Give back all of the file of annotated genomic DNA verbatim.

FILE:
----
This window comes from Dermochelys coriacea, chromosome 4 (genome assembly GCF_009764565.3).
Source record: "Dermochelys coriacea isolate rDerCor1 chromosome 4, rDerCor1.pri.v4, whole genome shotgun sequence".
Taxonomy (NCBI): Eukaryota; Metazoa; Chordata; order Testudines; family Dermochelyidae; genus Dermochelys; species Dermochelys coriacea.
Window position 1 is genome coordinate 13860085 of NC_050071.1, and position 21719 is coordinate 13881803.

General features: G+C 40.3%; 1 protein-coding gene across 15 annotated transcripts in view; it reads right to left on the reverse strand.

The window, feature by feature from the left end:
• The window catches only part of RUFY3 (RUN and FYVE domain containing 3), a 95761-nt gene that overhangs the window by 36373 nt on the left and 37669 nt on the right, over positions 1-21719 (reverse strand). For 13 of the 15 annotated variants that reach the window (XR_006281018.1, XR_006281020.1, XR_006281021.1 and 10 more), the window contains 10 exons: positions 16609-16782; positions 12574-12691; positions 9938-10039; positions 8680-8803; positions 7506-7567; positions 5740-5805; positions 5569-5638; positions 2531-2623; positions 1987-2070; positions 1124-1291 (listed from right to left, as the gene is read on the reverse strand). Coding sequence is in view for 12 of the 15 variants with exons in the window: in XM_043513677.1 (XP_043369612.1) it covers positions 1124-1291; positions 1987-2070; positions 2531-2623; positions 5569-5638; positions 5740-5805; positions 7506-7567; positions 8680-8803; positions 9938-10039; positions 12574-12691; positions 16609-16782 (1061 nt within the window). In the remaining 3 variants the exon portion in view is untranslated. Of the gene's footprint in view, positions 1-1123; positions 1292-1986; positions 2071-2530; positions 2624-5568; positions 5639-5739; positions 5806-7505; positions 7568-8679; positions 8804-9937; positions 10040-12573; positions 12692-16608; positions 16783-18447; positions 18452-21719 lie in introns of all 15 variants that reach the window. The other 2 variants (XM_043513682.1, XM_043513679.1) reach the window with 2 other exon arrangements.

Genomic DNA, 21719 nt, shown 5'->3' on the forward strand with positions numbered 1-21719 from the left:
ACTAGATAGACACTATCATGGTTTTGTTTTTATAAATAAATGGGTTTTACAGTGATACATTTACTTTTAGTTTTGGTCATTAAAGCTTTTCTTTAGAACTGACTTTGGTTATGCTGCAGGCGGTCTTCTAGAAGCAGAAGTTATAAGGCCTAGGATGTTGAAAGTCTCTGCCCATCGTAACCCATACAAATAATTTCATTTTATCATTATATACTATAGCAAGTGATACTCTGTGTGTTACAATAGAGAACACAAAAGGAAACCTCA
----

This window comes from Dermochelys coriacea, chromosome 4 (genome assembly GCF_009764565.3).
Source record: "Dermochelys coriacea isolate rDerCor1 chromosome 4, rDerCor1.pri.v4, whole genome shotgun sequence".
Taxonomy (NCBI): Eukaryota; Metazoa; Chordata; order Testudines; family Dermochelyidae; genus Dermochelys; species Dermochelys coriacea.
Window position 1 is genome coordinate 13860085 of NC_050071.1, and position 21719 is coordinate 13881803.

General features: G+C 40.3%; 1 protein-coding gene across 15 annotated transcripts in view; it reads right to left on the reverse strand.

The window, feature by feature from the left end:
• The window catches only part of RUFY3 (RUN and FYVE domain containing 3), a 95761-nt gene that overhangs the window by 36373 nt on the left and 37669 nt on the right, over positions 1-21719 (reverse strand). For 13 of the 15 annotated variants that reach the window (XR_006281018.1, XR_006281020.1, XR_006281021.1 and 10 more), the window contains 10 exons: positions 16609-16782; positions 12574-12691; positions 9938-10039; positions 8680-8803; positions 7506-7567; positions 5740-5805; positions 5569-5638; positions 2531-2623; positions 1987-2070; positions 1124-1291 (listed from right to left, as the gene is read on the reverse strand). Coding sequence is in view for 12 of the 15 variants with exons in the window: in XM_043513677.1 (XP_043369612.1) it covers positions 1124-1291; positions 1987-2070; positions 2531-2623; positions 5569-5638; positions 5740-5805; positions 7506-7567; positions 8680-8803; positions 9938-10039; positions 12574-12691; positions 16609-16782 (1061 nt within the window). In the remaining 3 variants the exon portion in view is untranslated. Of the gene's footprint in view, positions 1-1123; positions 1292-1986; positions 2071-2530; positions 2624-5568; positions 5639-5739; positions 5806-7505; positions 7568-8679; positions 8804-9937; positions 10040-12573; positions 12692-16608; positions 16783-18447; positions 18452-21719 lie in introns of all 15 variants that reach the window. The other 2 variants (XM_043513682.1, XM_043513679.1) reach the window with 2 other exon arrangements.

Genomic DNA, 21719 nt, shown 5'->3' on the forward strand with positions numbered 1-21719 from the left:
ACTAGATAGACACTATCATGGTTTTGTTTTTATAAATAAATGGGTTTTACAGTGATACATTTACTTTTAGTTTTGGTCATTAAAGCTTTTCTTTAGAACTGACTTTGGTTATGCTGCAGGCGGTCTTCTAGAAGCAGAAGTTATAAGGCCTAGGATGTTGAAAGTCTCTGCCCATCGTAACCCATACAAATAATTTCATTTTATCATTATATACTATAGCAAGTGATACTCTGTGTGTTACAATAGAGAACACAAAAGGAAACCTCA